Spanish language joins U.S. culture
Joyce Howard Price
THE WASHINGTON TIMES
From ATMs to menus to football to politics,
the Spanish language is creeping into American culture.
Patrons at bank machines in the Washington metropolitan area are routinely asked whether they want to conduct business in English or Spanish, which is not
surprising, given that Hispanics represent nearly 8 percent of the District's population and nearly 5 percent of the populations of both Virginia and Maryland.
But it might surprise people to find out that the majority of the 300,000 ATMs nationwide are multilingual.
"About 90 percent offer Spanish and English. But in the future, they will be offering other languages as well," said Les Riedl, senior vice president of Speer &
Associates, an Atlanta-based consulting firm that focuses primarily on financial services.
Many Americans who call credit-card companies to learn their balances find a similar situation. They're often told to press 1 for instructions in English and 2 for
instructions in Spanish.
Nationally, the Hispanic population rose 58 percent between 1990 and 2000, and Hispanics have surpassed blacks as the nation's largest minority group,
according to the 2000 Census.
Census 2000 data for 13 states, released last week, indicated that more U.S. residents are speaking Spanish at home. Those data also showed that waves of
Hispanics are moving into other states besides New Mexico, California, Texas, Florida, New York, Colorado and Nevada, where their numbers have always been
For instance, the average American might not think many customers at a Wells Fargo bank in Butte, Mont., would opt for the Spanish instructions on an ATM.
All of Montana has only 18,000 Hispanics — about 2 percent of the state's population.
The average American might also be surprised to learn that a Spanish-language broadcast television network, the Los Angeles-based Univision, is the nation's
fifth-largest, following NBC, ABC, CBS and Fox. It's one of three Spanish-language broadcast networks in the nation.
"On any given night, Univision has a 75 percent share of the Hispanic viewing audience. Univision reaches 97 percent of U.S. Hispanics," said a company
She called the Hispanic market one for which "publishers and advertisers" are vying because it's young, isolated and still untapped. "Hispanics haven't assimilated
the same way as other populations one in six persons under age 35 currently living in this country is Hispanic," she said.
The fast-growing Latino population in this country has caused some American restaurants to provide Spanish-language menus.
The fast-food chain Burger King is doing that in areas with heavy concentrations of Hispanics. In the Washington area, the Burger Kings in Adelphi, near Langley
Park, and in Adams-Morgan in the District offer menus in Spanish.
The National Football League is also reaching out to Hispanics. Data from Nielsen Media Research showed that ABC's "Monday Night Football" was the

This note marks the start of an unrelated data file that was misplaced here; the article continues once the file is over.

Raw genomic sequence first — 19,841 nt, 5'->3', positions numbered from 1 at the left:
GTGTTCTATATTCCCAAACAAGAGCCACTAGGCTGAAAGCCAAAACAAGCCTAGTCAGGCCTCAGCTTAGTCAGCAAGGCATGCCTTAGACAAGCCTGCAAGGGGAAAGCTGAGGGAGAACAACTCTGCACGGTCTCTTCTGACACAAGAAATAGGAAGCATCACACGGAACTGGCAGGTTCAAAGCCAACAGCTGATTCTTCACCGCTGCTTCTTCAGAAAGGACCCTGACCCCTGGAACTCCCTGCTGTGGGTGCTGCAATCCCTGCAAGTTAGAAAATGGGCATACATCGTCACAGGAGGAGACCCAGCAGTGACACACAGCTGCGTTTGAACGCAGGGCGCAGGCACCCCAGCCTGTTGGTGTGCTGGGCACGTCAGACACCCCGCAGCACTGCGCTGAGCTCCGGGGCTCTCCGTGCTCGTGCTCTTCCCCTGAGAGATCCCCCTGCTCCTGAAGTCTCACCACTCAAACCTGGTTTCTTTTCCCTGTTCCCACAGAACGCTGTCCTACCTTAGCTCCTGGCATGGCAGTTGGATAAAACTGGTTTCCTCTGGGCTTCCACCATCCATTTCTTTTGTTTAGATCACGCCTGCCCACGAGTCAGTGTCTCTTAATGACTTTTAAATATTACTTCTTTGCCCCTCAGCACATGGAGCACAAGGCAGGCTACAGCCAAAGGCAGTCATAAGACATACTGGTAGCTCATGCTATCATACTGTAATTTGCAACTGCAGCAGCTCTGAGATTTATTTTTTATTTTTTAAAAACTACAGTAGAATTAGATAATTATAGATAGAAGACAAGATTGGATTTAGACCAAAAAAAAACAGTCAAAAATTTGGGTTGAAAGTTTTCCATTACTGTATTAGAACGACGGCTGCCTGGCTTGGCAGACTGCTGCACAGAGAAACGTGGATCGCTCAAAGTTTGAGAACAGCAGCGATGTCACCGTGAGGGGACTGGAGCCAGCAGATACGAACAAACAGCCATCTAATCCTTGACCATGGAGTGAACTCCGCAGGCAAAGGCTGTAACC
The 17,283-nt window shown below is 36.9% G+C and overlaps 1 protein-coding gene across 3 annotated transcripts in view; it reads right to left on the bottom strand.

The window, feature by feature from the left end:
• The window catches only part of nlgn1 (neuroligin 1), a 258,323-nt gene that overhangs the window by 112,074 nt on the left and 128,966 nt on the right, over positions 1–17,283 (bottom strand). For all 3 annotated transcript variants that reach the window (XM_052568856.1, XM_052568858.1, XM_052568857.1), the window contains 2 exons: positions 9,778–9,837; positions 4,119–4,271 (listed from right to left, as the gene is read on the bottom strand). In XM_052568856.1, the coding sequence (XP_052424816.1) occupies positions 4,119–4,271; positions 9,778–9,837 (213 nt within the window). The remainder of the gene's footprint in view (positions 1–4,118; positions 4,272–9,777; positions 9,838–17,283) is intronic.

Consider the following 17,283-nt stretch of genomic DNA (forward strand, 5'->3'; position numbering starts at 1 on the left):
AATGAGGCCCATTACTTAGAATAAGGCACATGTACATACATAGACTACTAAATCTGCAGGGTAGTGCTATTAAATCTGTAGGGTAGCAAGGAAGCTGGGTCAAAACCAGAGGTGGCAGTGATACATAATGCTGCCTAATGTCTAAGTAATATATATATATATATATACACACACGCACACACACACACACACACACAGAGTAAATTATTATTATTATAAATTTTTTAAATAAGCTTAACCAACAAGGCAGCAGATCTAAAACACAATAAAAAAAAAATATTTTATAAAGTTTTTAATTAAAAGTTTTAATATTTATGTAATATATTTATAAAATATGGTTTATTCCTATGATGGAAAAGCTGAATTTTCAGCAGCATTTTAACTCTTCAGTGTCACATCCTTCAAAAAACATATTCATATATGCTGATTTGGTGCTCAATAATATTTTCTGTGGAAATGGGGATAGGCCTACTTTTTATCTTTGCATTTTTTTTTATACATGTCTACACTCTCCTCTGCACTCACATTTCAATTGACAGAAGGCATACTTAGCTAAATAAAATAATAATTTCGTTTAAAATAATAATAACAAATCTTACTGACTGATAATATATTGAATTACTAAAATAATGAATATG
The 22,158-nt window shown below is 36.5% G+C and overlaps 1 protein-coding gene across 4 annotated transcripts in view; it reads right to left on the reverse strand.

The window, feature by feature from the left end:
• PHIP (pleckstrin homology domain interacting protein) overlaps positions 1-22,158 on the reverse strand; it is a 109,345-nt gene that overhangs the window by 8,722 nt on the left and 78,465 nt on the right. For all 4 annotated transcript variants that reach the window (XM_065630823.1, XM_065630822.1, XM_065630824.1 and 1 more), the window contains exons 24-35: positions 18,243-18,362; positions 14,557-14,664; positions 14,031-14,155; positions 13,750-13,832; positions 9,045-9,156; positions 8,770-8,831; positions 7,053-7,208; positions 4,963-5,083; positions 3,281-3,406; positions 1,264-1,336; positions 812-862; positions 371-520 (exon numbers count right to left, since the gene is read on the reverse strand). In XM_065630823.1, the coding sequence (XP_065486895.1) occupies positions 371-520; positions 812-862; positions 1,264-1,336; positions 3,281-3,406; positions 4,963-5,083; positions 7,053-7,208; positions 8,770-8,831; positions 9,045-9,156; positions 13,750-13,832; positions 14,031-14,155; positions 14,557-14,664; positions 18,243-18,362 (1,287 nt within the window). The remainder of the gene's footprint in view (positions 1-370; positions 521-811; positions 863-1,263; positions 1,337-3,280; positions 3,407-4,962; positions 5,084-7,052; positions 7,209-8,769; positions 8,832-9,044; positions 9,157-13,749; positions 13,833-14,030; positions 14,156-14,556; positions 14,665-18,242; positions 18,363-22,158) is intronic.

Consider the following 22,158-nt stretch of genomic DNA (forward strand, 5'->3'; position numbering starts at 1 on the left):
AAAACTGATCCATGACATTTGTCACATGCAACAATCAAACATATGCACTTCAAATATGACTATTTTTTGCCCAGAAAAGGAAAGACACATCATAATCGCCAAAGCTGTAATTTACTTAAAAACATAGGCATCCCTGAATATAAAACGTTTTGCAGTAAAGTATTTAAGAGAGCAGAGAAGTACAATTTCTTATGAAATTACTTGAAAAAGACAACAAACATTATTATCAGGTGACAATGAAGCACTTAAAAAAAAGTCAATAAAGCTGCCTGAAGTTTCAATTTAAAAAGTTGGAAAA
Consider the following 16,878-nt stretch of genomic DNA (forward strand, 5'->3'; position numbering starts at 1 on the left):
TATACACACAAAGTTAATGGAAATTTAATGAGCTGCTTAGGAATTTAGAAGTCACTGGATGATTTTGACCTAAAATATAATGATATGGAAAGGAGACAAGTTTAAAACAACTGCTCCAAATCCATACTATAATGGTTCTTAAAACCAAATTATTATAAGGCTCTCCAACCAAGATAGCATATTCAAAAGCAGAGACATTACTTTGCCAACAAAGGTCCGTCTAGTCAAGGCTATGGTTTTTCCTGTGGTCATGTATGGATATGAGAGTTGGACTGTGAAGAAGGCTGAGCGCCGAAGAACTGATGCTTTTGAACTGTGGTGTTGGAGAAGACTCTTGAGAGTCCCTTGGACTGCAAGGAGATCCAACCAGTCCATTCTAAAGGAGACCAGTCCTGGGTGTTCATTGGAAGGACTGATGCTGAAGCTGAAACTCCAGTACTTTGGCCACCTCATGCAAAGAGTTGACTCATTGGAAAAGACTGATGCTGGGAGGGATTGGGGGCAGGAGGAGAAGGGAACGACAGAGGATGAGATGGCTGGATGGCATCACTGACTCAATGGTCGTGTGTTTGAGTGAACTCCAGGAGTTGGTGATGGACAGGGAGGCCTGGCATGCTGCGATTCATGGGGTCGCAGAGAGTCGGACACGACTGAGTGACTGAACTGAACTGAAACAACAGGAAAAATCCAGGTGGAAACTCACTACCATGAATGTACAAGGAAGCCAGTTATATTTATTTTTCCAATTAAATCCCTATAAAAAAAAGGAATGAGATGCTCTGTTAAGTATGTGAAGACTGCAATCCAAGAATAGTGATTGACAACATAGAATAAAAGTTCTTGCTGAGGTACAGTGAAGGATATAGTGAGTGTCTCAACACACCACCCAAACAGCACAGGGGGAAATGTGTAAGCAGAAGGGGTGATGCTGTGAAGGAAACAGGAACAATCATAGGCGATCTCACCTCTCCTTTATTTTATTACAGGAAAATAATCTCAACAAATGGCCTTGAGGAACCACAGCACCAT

second most-watched show in Hispanic homes last year. Their favorite show was "The Simpsons."
In a report in this month's issue of an NFL newsletter, Commissioner Paul Tagliabue pointed out that nine NFL teams — Arizona, Dallas, Denver, Houston,
Miami, New Orleans, San Diego, Tampa Bay and the New York Jets — already broadcast their games in Spanish on the radio.
He noted that the NFL "recently formed an internal task force of league and club executives to analyze our activities, work with leaders of the Hispanic-American
community and recommend a comprehensive approach toward the future" for reaching out to this population.
What's more, starting today the Republican National Committee — eager to capture some of the Hispanic vote — will begin airing a 30-minute Spanish-language
television news show in Las Vegas. Other sites selected for the broadcast of the news magazine, called "Abriendo Caminos" (Forging New Paths), are Albuquerque,
N.M.; Denver; Fresno, Calif.; Miami and Orlando, Fla. The project will cost $1 million.
"We're determined to fight for the Hispanic vote," said Sharon Castillo, an RNC spokeswoman who is also anchor of "Abriendo Caminos."
She cited an internal poll showing that 75 percent of Hispanics believe political parties and candidates should talk to them in Spanish, not English. Another finding
was that Hispanics view preservation of their native language to be one of the five most important issues in their lives.
But Enos Schera, a Miami man who is vice president of a group called Citizens of Dade United, is disturbed by the proliferation of Spanish speakers in his area.
In addition to a Spanish-language version of the Miami Herald, he said, "There are 14 radio stations that broadcast in Spanish as well as two broadcast television
networks and 20 cable stations."
Groups such as English First and U.S. English, which support governments that elect to make English their official language, are incensed when taxpayer dollars
are used to promote bilingualism.
Both groups are angry about a case they learned of from Mr. Schera, in which 16-year-old Zita Wilensky was fired by Florida's Miami-Dade County for failing to
learn Spanish in 60 days.
"Instead of requiring government workers to be fluent in every possible language, we could encourage people to take English classes. But the politically correct
crowd won't be satisfied until the Washington Monument is replaced with the Tower of Babel," said Jim Boulet Jr., executive director of English First.
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